The Euro fell against the US dollar in today’s trading session as U.S. data showed a mixed picture of the American economy, while the euro was weighed down by cautious comments by a leading European Central Bank hawk.
U.S. consumer spending accelerated in July with an 0.8% increase, but slowing inflation strengthened expectations that the Federal Reserve would keep interest rates unchanged next month. It comes after a string of data this week, including a drop in job openings to the lowest level in nearly 2-1/2 years in July, raised concerns that the economy is slowing.
“The dollar is faring better as today’s data suggests America’s economic glass remains half full .However, the dollar does remain in a hole for the week, and that’s because weaker numbers earlier this week cast doubt on the Fed hiking again.” said Joe Manimbo, senior market analyst at Convera in Washington
Fed funds futures traders see an 89% probability that the U.S. central bank will leave rates unchanged at its September meeting and are pricing in a 44% likelihood of a hike in November, according to the CME Group’s FedWatch Tool.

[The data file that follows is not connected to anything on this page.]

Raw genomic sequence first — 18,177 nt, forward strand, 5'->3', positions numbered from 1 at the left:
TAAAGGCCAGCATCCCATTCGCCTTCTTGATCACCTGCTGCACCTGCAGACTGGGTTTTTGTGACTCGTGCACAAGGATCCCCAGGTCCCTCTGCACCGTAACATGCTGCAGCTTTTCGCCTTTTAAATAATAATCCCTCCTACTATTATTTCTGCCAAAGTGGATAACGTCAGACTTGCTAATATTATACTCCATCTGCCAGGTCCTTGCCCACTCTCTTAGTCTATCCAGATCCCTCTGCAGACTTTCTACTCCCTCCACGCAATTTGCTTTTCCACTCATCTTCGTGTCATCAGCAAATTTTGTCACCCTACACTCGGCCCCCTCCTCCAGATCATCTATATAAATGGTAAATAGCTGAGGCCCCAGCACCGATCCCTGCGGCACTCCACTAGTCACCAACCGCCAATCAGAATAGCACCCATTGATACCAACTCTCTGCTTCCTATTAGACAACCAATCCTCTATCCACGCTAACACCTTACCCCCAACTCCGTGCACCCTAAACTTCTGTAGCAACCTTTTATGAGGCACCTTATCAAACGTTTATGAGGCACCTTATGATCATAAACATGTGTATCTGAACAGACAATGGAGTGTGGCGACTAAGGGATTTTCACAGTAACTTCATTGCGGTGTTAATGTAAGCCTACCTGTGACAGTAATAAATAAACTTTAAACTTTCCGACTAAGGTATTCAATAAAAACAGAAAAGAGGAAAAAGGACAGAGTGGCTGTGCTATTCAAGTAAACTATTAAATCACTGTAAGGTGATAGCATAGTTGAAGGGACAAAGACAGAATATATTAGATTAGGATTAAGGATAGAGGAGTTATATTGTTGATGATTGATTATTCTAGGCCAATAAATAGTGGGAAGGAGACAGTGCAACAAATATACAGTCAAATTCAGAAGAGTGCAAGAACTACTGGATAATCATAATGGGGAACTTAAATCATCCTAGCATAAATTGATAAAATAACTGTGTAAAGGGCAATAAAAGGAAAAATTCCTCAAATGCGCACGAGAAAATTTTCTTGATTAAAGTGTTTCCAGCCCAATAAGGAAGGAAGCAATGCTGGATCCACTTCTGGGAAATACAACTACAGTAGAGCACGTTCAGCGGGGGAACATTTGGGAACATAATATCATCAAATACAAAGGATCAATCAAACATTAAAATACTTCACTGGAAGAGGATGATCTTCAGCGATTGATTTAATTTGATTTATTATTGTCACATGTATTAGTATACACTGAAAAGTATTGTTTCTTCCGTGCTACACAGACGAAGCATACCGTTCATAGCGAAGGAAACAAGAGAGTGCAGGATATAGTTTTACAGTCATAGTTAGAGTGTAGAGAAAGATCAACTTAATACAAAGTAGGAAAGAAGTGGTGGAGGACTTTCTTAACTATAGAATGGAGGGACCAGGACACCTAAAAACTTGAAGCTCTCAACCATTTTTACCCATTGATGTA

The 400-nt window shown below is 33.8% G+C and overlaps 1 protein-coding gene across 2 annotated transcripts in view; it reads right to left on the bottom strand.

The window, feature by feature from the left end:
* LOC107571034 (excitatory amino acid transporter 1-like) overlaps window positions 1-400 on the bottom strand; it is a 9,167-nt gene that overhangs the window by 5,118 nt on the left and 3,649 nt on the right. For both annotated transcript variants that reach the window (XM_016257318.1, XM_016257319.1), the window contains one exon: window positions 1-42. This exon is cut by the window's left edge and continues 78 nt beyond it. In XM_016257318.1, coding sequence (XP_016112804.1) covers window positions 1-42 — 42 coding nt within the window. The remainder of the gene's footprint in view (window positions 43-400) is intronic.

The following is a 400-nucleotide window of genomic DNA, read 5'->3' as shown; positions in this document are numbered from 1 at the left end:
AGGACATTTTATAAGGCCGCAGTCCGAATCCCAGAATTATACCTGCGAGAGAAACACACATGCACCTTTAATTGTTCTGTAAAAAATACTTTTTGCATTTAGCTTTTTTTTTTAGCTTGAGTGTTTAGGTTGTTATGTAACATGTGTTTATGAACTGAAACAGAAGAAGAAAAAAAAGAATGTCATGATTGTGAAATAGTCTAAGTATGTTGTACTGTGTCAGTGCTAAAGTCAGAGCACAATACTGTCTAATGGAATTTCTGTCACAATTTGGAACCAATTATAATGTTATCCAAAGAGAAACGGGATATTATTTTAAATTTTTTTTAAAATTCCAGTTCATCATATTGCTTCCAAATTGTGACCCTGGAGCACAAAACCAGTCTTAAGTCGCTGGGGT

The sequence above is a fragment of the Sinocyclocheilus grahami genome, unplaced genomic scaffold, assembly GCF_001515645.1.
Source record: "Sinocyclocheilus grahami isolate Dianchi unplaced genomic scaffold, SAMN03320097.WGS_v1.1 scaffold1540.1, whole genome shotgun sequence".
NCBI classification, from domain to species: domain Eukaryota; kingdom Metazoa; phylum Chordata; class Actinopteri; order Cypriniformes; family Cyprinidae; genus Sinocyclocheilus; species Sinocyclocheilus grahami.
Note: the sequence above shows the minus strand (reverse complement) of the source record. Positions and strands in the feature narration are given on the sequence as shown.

Friday’s jobs report for August will be scoured for any confirmation that the labour market is weakening. The data is expected to show that employers added 170,000 jobs during the month, according to analysts’ expectations.
The European currency also suffered after ECB rate-setter Isabel Schnabel - considered one of the most hawkish members at the ECB - said euro zone growth was weaker than predicted, but that does not necessarily void the need for more rate hikes.
“We've heard the most influential hawk on the Governing Council take on a much more cautious tone. I think the fact she is flagging downside risks to growth is putting some downside pressure on the euro." said Michael Brown, analyst at Trader X
Data on Thursday showed that Euro zone inflation held steady this month, but underlying price growth fell as expected, a mixed picture that complicates life for the ECB as it weighs the merits of a pause in rate hikes in the face of a visible slowdown in growth. Meanwhile, German unemployment rose more than expected in August, showing the first cracks in what until now had been a very resilient labor market. Money markets are now pricing in a 70% probability that the ECB will leave rates unchanged at its September meeting.